- Have you had more than one sex partner?
- Have you injected drugs and shared needles or works with others?
- Have you exchanged sex for drugs or money?
- Have you been diagnosed with, or sought treatment for, another sexually transmitted disease?
- Have you been diagnosed with or treated for hepatitis or tuberculosis ?
- Have you had sex with someone who could answer “yes” to any of the above questions or someone whose sexual history you don’t know?
Sexually active gay and bisexual men may benefit from more frequent testing .
If you’re pregnant, talk to your health care provider about getting tested for HIV and other ways to protect you and your child from getting HIV.
How Can Testing Help You
The only way to know for sure whether you have HIV is to get tested.
Knowing your HIV status gives you powerful information to help you take steps to keep you and your partner healthy.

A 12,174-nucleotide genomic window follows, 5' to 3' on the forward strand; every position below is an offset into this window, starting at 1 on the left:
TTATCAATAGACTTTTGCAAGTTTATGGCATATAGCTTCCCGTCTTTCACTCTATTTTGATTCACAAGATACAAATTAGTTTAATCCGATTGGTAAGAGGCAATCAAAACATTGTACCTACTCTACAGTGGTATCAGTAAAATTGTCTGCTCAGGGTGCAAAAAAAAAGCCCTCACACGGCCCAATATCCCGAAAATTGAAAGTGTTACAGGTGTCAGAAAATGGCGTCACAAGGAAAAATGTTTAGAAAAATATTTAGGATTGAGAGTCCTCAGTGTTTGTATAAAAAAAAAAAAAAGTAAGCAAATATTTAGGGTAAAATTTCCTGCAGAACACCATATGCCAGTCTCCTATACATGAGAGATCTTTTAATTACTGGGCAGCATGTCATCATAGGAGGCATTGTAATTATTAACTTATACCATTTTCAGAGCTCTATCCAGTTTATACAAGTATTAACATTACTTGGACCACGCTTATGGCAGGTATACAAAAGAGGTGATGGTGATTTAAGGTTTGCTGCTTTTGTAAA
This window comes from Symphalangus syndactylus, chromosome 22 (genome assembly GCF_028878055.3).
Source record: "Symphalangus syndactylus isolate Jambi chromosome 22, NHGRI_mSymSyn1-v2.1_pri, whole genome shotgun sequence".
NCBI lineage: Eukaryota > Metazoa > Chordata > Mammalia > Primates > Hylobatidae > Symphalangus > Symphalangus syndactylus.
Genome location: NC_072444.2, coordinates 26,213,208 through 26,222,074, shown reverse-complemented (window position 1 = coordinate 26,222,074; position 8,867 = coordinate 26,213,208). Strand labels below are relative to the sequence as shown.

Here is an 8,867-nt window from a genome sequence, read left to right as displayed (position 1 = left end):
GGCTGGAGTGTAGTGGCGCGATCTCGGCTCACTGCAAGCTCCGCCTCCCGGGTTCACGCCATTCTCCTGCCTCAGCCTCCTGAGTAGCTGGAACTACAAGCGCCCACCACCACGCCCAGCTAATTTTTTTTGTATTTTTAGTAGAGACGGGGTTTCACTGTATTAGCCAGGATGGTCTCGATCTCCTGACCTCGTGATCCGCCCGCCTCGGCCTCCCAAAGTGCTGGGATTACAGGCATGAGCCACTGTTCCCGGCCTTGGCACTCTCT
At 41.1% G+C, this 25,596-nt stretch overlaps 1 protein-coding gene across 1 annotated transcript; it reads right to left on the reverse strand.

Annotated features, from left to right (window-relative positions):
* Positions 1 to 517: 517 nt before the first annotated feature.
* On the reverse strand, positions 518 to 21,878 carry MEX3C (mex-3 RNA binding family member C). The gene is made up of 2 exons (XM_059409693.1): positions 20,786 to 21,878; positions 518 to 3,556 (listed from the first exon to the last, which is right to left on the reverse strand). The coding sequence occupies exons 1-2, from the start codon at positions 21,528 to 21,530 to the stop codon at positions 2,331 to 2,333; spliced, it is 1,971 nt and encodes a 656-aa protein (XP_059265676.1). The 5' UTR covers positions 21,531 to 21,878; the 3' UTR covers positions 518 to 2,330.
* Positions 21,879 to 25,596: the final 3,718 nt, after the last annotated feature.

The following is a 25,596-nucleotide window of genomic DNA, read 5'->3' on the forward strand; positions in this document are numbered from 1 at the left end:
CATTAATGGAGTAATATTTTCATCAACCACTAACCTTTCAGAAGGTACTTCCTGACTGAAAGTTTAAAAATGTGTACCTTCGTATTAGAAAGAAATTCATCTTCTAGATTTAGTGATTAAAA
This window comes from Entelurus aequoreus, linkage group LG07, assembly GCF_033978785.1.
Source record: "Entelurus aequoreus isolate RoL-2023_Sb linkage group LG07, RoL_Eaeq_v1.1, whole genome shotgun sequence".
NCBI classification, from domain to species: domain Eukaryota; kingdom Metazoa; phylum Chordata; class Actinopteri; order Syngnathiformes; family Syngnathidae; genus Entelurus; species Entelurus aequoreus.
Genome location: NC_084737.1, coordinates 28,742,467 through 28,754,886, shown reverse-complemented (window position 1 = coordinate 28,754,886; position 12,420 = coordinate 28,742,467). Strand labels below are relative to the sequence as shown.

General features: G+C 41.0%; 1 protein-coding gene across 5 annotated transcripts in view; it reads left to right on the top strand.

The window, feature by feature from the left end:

- If you test positive, you can take medicine to treat HIV . People with HIV who take HIV medicine as prescribed can live long and healthy lives. Theres also an important prevention benefit. If you take HIV medicine daily as prescribed and get and keep an undetectable viral load, you have effectively no risk of transmitting HIV to an HIV-negative partner through sex.
- If you test negative, you have more prevention tools available today to prevent HIV than ever before.
- If you are pregnant, you should be tested for HIV so that you can begin treatment if you’re HIV-positive. If an HIV-positive woman is treated for HIV early in her pregnancy, the risk of transmitting HIV to her baby can be very low.
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Estimating Transmission Risk By Exposure Type
When discussing HIV risk, it’s important to first establish the four conditions that must take place in order for HIV transmission to occur:
Determining whether an activity is “high risk” or “low risk” is, therefore, dependent upon how efficiently an activity satisfies each of these four conditions.